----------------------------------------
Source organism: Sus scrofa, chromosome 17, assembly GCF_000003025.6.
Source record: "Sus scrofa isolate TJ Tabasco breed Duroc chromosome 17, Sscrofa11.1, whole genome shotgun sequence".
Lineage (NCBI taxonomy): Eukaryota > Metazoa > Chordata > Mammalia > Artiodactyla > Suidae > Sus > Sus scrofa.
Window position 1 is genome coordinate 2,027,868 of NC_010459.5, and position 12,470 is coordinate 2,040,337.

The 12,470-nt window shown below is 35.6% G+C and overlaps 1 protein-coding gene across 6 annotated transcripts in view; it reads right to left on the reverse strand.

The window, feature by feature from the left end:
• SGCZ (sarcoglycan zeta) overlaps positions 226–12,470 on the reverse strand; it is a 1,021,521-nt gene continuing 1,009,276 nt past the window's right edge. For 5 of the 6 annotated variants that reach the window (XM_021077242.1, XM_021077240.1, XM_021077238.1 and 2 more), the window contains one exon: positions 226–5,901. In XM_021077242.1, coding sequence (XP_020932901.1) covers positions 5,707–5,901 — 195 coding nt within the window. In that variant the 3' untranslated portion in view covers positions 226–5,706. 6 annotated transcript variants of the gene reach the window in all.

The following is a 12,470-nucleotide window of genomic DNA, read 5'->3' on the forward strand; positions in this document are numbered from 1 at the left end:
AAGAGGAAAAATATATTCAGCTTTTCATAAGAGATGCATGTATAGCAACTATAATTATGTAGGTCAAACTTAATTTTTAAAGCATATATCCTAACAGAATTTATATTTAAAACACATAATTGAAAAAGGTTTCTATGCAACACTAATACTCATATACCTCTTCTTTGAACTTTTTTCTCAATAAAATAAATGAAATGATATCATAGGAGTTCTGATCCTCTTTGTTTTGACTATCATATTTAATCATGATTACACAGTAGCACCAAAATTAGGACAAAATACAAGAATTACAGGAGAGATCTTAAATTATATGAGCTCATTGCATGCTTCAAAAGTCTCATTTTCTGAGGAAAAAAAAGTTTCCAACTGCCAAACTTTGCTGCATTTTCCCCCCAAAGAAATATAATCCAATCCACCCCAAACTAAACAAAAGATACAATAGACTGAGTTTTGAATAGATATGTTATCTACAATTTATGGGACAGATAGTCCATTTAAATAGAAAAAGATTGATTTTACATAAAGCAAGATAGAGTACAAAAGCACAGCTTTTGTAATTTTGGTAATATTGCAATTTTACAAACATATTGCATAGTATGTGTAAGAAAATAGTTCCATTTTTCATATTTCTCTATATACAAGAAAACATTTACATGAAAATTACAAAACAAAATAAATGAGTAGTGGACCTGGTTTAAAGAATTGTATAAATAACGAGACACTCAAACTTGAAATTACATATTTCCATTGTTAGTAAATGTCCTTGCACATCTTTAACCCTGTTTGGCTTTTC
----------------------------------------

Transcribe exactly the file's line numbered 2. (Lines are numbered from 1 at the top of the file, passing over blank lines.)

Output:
Source record: "Sus scrofa isolate TJ Tabasco breed Duroc chromosome 17, Sscrofa11.1, whole genome shotgun sequence".